U.S. Preventative Services Task Force Recommendations

The use of continuous passive motion devices is not a preventive service.

Medicare National Coverage

Medicare National Coverage Determinations-Durable Medical Equipment Reference List (280.1) Manual 100-3:

"Continuous passive motion devices are devices covered for patients who have received a total knee replacement. To qualify for coverage, use of the device must commence within 2 days following surgery. In addition, coverage is limited to that portion of the three week period following surgery during which the device is used in the patient's home. There is insufficient evidence to justify coverage of these devices for longer periods of time or for other applications."(42)


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  29. Du Plessis M, Eksteen E, Jenneker A et al. The effectiveness of continuous passive motion on range of motion, pain and muscle strength following rotator cuff repair: a systematic review. Clin Rehabil 2011; 25(4):291-302.
  30. Lastayo PC, Wright T, Jaffe R et al. Continuous passive motion after repair of the rotator cuff. A prospective outcome study. J Bone Joint Surg Am 1998; 80(7):1002-11.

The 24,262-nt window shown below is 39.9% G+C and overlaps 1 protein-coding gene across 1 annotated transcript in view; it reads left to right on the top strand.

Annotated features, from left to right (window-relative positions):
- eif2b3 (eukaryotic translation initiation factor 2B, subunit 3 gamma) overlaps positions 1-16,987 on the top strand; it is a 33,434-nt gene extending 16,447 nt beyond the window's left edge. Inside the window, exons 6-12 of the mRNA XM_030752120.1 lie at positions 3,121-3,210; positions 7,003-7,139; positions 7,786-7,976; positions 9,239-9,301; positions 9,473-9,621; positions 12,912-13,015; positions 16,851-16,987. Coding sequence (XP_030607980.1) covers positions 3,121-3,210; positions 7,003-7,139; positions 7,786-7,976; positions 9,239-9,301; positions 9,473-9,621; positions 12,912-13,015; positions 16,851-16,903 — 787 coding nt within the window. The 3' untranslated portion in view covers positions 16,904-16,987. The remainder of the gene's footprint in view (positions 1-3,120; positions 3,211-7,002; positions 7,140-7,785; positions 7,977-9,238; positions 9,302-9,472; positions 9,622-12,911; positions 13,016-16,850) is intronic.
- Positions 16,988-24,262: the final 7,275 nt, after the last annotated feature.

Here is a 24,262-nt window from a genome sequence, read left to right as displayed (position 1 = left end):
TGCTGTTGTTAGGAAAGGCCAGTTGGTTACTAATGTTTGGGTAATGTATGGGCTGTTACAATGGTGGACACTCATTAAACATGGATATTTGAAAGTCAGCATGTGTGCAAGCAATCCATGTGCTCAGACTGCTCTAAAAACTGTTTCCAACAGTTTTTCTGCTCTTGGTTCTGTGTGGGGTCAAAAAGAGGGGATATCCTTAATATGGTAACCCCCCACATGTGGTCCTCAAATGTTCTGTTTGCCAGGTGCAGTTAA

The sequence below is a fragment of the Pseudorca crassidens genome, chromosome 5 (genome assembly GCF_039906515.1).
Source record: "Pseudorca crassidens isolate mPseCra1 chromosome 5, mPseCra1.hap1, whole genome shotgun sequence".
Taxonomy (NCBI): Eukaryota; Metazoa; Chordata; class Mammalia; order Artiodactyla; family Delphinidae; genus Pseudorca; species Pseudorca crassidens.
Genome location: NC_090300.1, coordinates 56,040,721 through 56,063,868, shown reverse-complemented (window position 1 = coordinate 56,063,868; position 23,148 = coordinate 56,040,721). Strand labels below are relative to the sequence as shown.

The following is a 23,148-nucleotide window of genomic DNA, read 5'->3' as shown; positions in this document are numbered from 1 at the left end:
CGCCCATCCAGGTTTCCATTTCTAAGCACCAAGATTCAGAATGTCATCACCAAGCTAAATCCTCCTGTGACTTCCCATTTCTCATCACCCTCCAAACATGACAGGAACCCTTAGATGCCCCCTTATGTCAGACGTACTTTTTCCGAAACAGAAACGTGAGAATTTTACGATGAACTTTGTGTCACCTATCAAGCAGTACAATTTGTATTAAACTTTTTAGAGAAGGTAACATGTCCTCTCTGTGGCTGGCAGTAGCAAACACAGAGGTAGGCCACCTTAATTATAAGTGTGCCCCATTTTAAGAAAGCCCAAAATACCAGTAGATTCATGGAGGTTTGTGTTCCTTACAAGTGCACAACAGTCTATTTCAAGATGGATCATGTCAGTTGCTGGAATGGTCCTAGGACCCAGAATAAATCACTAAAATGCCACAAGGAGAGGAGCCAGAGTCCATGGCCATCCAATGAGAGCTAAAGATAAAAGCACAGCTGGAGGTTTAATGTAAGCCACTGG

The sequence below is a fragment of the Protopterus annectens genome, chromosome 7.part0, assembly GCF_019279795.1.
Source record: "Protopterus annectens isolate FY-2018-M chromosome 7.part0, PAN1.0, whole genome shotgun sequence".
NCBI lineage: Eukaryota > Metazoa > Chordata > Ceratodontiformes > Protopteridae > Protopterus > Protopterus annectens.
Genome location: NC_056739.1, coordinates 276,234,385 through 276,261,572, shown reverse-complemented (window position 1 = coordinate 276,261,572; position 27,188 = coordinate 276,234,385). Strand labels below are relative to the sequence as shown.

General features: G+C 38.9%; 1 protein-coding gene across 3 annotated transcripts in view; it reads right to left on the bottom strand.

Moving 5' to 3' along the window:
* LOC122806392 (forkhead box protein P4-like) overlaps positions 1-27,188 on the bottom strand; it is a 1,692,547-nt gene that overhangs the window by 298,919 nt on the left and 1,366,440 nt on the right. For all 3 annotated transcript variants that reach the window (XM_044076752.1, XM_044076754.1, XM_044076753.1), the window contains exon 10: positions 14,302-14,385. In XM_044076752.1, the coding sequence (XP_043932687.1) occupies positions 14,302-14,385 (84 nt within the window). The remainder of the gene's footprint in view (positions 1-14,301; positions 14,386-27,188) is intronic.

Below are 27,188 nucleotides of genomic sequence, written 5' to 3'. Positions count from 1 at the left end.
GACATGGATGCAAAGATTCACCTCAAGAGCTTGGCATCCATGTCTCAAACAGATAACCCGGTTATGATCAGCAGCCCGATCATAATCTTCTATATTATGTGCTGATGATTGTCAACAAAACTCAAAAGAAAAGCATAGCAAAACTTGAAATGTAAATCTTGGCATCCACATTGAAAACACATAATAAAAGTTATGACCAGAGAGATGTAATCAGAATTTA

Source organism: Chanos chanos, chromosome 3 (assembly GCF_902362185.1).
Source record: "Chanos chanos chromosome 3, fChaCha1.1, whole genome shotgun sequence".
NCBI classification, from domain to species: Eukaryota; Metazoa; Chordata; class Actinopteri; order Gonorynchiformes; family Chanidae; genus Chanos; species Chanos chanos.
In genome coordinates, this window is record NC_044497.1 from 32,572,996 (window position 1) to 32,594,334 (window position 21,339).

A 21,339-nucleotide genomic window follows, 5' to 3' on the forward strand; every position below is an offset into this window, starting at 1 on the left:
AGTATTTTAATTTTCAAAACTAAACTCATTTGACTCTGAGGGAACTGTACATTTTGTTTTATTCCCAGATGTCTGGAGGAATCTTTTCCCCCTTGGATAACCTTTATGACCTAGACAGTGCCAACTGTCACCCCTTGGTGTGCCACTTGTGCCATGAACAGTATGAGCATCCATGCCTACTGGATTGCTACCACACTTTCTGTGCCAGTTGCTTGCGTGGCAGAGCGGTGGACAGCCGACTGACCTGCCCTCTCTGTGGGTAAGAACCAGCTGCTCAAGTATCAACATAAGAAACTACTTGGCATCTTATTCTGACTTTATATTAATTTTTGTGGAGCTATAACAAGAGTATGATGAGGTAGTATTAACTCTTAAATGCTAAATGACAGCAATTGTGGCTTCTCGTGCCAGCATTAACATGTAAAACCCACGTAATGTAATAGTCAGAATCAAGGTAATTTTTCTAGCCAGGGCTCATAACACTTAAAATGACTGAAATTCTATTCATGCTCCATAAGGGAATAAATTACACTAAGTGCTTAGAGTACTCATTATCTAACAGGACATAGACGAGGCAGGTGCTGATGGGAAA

31. Raab MG, Rzeszutko D, O'Connor W et al. Early results of continuous passive motion after rotator cuff repair: a prospective, randomized, blinded, controlled study. Am J Orthop (Belle Mead NJ) 1996; 25(3):214-20.
  32. Garofalo R, Conti M, Notarnicola A et al. Effects of one-month continuous passive motion after arthroscopic rotator cuff repair: results at 1-year follow-up of a prospective randomized study. Musculoskelet Surg 2010; 94 Suppl 1:S79-83.
  33. Dundar U, Toktas H, Cakir T et al. Continuous passive motion provides good pain control in patients with adhesive capsulitis. Int J Rehabil Res 2009; 32(3):193-8.
  34. Lynch D, Ferraro M, Krol J et al. Continuous passive motion improves shoulder joint integrity following stroke. Clin Rehabil 2005; 19(6):594-9.
  35. Lindenhovius AL, van de Luijtgaarden K, Ring D et al. Open elbow contracture release: postoperative management with and without continuous passive motion. J Hand Surg Am 2009; 34(5):858-65.
  36. Gelberman RH, Nunley JA, 2nd, Osterman AL et al. Influences of the protected passive mobilization interval on flexor tendon healing. A prospective randomized clinical study. Clin Orthop Relat Res 1991; (264):189-96.
  37. Ring D, Simmons BP, Hayes M. Continuous passive motion following metacarpophalangeal joint arthroplasty. J Hand Surg Am 1998; 23(3):505-11.
  38. Schwartz DA, Chafetz R. Continuous passive motion after tenolysis in hand therapy patients: a retrospective study. J Hand Ther 2008; 21(3):261-6; quiz 67.